From the outsourcing and professional services sector a CIO was being challenged by user’s interest in the latest in-memory systems that will potentially speed up reporting processes. This CIO wanted to know what the challenges to organisations were of deploying in-memory BI.

As ever a wide ranging debate assessed not only technology and business leadership but also the cultural issues surrounding information and how BI is used across the organisation. All agreed that BI will increasingly become an important and more widely used business application as the workforce joining organisations comes with no knowledge of a world without Google.

CIOs described younger workers as strong data users that are adept at finding and using data.

Lukawiecki  began an interesting thread that BI was a misnomer in today’s organisations and that the tools and the usage is closer to analytics and added that this was what the Google generation sought. They knew information existed; they want to analyse to reveal greater understanding. Discussing this topic with the CIOs they agreed that the nirvana organisations, CIOs and the BI development community is aiming for is a system that tells the organisation: what will happen; what would happen and did it happen.

The debate naturally progressed into how all the CIOs expect BI to become a self service tool in the organisation and for BI to leave its roots as a specialist tool for a small select group of users. The challenge this will create Lukawiecki and several CIOs raised was that organisations and CIOs will need to define how success for the organisation is defined and measured.

In the current technology landscape cloud computing is never far from a debate and a number of CIOs were championing and interested in how the power and scale of cloud computing was going to become essential if organisations are going to really push the boundaries of BI. As organisations demand more predictive analysis then many agreed cloud computing would have to be harnessed, but again there are challenges around data security.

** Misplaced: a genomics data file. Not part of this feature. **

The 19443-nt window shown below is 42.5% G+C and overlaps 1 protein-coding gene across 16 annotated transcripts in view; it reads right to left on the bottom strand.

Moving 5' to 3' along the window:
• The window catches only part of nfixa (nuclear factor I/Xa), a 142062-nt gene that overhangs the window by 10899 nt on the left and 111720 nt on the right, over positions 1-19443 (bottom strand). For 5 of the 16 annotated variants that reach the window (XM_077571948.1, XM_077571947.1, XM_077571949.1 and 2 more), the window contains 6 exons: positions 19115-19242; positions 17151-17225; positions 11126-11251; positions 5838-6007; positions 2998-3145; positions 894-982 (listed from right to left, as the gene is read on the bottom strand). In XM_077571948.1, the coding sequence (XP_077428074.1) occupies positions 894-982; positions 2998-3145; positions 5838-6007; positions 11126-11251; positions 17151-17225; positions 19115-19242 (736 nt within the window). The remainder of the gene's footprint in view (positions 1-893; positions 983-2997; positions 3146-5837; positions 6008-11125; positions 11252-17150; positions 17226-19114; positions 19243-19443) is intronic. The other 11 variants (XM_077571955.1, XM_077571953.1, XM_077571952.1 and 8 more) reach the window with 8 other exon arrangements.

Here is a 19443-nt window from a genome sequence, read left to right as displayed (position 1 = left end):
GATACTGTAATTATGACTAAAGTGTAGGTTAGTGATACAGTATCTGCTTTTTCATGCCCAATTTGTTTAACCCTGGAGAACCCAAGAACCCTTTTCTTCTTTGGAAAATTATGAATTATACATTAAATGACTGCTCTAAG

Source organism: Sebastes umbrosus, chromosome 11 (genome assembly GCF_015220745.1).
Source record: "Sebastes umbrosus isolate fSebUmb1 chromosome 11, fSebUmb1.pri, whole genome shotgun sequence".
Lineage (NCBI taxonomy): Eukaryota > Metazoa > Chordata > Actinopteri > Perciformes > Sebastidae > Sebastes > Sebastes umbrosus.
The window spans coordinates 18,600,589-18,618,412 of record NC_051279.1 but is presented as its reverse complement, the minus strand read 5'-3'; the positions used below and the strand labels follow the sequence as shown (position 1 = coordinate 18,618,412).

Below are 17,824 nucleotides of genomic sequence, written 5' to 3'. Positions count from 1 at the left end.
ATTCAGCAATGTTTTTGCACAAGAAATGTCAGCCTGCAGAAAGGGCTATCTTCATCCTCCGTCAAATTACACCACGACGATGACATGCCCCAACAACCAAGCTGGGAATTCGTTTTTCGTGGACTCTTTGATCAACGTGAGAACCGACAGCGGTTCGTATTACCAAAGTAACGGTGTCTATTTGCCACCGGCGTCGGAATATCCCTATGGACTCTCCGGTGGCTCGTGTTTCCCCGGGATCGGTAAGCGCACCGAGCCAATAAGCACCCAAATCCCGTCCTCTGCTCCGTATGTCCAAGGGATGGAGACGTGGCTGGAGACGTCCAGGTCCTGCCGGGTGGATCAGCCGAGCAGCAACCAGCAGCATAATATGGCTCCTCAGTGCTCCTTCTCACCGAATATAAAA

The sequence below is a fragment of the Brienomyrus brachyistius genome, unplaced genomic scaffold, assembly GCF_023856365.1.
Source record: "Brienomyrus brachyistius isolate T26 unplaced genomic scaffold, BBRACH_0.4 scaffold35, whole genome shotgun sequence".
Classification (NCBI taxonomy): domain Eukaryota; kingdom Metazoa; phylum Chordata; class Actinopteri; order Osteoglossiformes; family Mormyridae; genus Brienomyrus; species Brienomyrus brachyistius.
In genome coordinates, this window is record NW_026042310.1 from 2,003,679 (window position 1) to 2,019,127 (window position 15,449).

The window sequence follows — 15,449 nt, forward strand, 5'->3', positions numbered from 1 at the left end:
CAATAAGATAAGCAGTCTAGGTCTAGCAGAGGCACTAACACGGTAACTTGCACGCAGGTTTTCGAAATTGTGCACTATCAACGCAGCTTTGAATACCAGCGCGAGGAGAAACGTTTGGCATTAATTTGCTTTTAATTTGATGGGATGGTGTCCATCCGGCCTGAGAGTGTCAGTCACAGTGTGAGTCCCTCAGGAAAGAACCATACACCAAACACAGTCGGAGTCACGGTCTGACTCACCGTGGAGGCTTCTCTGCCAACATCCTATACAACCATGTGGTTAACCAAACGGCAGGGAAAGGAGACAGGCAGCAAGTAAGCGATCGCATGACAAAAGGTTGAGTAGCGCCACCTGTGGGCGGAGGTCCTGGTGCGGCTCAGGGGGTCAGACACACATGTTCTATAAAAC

The debate also discussed not only CIOs using cloud computing for BI, but also online analysis services akin to the Amazon Mechanical Turk service where analysts put their expertise on offer online and CIOs and organisations provide the data. All agreed it was an interesting idea, but the challenge for organisations is posing and communicating the question in the right way to really gain value from such a service. The opportunity such a service offers is to satisfy business demand when recruiting good business analysts is challenging.

Following on from cloud Lukawiecki spent some time explaining to an audience that clearly valued his insights, how presentation techniques will change. Visualisation will become increasingly important as organisation move away from pie charts and look for imaginative ways of displaying and communicating data. A number of CIOs from engineering, broadcasting and telecoms said they were already assessing improved visualisation methods. Greater simplicity is being demanded by users the table agreed and many showed an interest in learning more about Power View from Microsoft. CIOs in telecoms and broadcasting told the attendees their organisations have been using Power View on a small scale, but were impressed with the results seen so far.

The CIOs representing the engineering and insurance sectors highlighted why BI will remain a key topic for their sectors in the coming years as they discussed the growing data levels from telematics and sensors. Both sectors are increasingly relying on growing levels of data created by sensors inside vehicle, buildings and structures to base decisions on. Thus BI will become increasingly important.

This last point led to the final point of the evening, where are the moral boundaries for CIOs and their organisations? As data becomes increasingly personal, informing organisations about driver behaviour it will impinge on the levels of service that customers can expect.

This was without doubt one of the best CIO round tables as CIOs really engaged with an expert speaker, with each other and the topic. Clearly BI will remain a key business technology challenge to CIOs and as the event revealed, the reason is that the user scenarios and demands placed on BI alter continually, so BI is not like integrating ERP, it is a continually evolving information challenge.